No matter how long I have been working at and improving on my fitness, it seems I always have something new to learn. This is one of those ‘ah ha’ moments that I experienced last week. I’ve been training pretty hard for what will be my 8th half marathon in March. It’s one of my favorite races to run, and this year I set myself on a challenging, yet appropriate, training schedule that I was hoping would get me to a faster finishing time.
I followed all of the training principles that I knew by heart: regular strength and core training, regular rest days and weeks, injury prevention strategies including regular yoga, training progressions, intensity variations, training by heart rate and so on. I put together a kick ass plan that was tailored to where I was at, and I executed my plan fully. I even made regular adjustments when I could feel my body starting to feel a little strained. I’d take an extra rest day, scale down my intensity as needed, add an extra yoga session – whatever I needed to keep my body strong and ready for the demands of my training schedule.
For the first several months, the execution of my plan was flawless, and I admit, I felt pretty damn proud of myself for having finally figured ‘it’ out. No longer would I fall into the traps of over training, no longer would I end up with nagging injuries, no longer would I end up derailing from my plan. No. This time, I had it.
Except that I didn’t.
Last week, I prepared for my regularly scheduled long run. I was coming off of a rest week and easing back into my schedule with an easy paced 11 mile run. I was excited and ready to roll. The route I was running was a loop course through woods with each lap being 4.5 miles in length. The plan was to run 2 full laps and then another mile out and back.
The first mile or two of my run was less than ideal – my body was fairly stiff and my right ankle in particular was really tight. Each landing of my foot against the trail resulted in a dull ache in my Achilles tendon. I was unconcerned though and told myself it would loosen up once I got settled into my stride. For the remained of the first lap and into the second lap that’s exactly what happened. I relaxed and settled into my run, enjoying the nice weather and the scenery. As I hit the second mile of my second lap however, the pain returned, and this time it was more sharp. It was a pain I couldn’t ignore, especially when I went up hills and I could feel the pull on my Achilles that much more.
Midway through the second lap, my ankle could no longer handle the impact on hills. So I walked the hills and kept running the rest. A quick aside here – this was a stupid decision, when you start to feel pain, you set aside your pride and you abandon the workout. I should have walked, but I was annoyed and I let my pride get the better of me. I continued this walk/run until I finished the second lap and fortunately had enough foresight to not continue the last mile out and back. I finished with a slight limp and a feeling of defeat.
I was dumbfounded. How could this have happened? Everything up to this point had been going so well. Dammit, I knew what I was doing! How could I have found myself, yet again, in this position. I sulked the rest of the weekend as I iced my ankle and knew I would have to take some time off running in the coming days and week.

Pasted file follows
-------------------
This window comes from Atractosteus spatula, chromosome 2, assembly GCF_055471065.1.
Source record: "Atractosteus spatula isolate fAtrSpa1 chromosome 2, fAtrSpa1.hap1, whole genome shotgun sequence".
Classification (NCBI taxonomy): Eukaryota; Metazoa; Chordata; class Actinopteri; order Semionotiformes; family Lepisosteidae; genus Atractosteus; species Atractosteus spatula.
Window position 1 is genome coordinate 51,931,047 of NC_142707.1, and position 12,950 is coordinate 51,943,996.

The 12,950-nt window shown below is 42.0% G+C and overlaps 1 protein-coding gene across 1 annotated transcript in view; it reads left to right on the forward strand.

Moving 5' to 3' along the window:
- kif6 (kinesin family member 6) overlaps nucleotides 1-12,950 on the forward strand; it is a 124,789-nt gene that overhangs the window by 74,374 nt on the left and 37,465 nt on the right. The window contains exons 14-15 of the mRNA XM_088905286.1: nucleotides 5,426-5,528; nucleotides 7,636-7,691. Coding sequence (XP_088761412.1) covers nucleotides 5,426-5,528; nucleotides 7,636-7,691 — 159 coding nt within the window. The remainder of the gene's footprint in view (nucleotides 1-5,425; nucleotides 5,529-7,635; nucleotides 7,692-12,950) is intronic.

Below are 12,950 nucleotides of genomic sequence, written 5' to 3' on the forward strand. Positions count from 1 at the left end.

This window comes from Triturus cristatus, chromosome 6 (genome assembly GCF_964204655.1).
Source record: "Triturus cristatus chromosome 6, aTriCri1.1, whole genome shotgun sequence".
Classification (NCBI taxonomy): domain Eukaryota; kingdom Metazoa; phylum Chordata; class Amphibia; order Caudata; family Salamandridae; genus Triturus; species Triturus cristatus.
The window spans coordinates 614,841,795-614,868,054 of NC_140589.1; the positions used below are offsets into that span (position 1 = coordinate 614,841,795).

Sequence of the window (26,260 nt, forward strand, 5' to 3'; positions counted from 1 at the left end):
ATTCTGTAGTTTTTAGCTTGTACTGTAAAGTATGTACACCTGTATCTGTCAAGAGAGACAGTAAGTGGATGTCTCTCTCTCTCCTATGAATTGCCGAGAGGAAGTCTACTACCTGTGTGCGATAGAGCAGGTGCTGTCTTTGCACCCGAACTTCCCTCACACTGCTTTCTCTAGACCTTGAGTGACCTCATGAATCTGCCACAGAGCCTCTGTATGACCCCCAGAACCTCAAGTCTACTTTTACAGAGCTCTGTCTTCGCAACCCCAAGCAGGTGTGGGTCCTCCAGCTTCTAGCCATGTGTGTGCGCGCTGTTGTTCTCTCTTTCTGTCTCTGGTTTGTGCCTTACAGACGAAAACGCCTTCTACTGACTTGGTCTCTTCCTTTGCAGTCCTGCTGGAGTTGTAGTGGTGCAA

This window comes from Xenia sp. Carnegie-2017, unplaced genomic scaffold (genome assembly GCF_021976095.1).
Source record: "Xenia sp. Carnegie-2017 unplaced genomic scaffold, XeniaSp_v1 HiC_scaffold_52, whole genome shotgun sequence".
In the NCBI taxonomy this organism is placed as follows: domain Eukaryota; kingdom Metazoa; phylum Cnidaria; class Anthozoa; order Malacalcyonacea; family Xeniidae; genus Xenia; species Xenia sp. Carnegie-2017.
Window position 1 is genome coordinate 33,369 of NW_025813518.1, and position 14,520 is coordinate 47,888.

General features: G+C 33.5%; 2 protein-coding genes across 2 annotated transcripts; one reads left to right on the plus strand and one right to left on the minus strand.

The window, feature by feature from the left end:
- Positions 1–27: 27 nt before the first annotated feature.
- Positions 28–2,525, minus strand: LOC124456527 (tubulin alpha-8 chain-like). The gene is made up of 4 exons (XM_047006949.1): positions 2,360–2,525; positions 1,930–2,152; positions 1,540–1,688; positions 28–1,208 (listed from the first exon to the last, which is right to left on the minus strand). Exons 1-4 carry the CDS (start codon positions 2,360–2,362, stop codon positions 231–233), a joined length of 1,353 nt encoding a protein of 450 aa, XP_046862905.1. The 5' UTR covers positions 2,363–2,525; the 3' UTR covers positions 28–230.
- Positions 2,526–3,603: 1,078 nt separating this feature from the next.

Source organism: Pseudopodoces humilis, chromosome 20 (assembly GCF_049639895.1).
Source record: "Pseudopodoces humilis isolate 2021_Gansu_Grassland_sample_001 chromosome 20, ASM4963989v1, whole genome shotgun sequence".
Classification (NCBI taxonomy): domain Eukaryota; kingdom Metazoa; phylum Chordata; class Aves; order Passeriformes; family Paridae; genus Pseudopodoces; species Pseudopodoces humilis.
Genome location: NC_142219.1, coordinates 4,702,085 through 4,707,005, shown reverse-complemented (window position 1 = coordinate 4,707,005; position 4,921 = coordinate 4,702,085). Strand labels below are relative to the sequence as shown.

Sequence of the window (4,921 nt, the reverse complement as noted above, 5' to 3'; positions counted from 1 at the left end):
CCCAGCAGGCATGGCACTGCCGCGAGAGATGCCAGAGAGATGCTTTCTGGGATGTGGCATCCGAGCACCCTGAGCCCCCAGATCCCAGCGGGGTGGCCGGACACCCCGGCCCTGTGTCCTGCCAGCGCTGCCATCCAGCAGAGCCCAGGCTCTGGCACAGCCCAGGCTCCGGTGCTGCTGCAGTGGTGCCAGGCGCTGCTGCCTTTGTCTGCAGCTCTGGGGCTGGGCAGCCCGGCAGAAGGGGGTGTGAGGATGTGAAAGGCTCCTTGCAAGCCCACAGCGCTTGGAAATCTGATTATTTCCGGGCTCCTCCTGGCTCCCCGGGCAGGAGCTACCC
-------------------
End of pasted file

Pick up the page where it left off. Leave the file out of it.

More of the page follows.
During the following week, I was fortunately able to adjust my attitude, and resolved myself to doing what I needed to in order to get back to running. I took more days off, I iced each night, and I kept up my cardio with low-intensity, low-impact workouts, and I took some time to reflect. And in that reflection, I realized that even though I had been at this game for what I thought was a long time, I still had a long ways to go in my journey. Rather than being depressed by that, I found hope in it, and I felt encouraged to keep striving towards my goals.
This past week afforded me the opportunity to reflect on how far I had come and how far I still had to go.
Here are a few of the lessons I’ve learned…
I learned that it’s good to be humbled every now and again. I should never get so confident in myself to think I have it all figured out and that I don’t still have more to learn. That’s how stubbornness and pride are formed.
I learned that it’s ok to be frustrated when things don’t go according to plan. It’s important to validate feelings and acknowledge when things suck. It’s an important part to moving on.
I learned that while it’s important to acknowledge negative emotions, you have to be able to move past them. Staying stuck in negativity won’t help you. If there’s something you ‘can’t’ do, focus on things that you can.
I learned that outside perspective was key to shifting my attitude. I spoke at length to a friend about my training woes and when they asked me detailed questions about all of my other activity during the surrounding weeks, I realized that maybe I had been doing too much and I needed to scale things back.
Finally, I learned that even when I think I have things figured out, there is always room for improvement.
So yes, I’m still learning, but I will no longer let this frustrate me, rather I will continue to take in life’s lessons and strive further towards my goals. And so will you.
Get Fit For It, Beth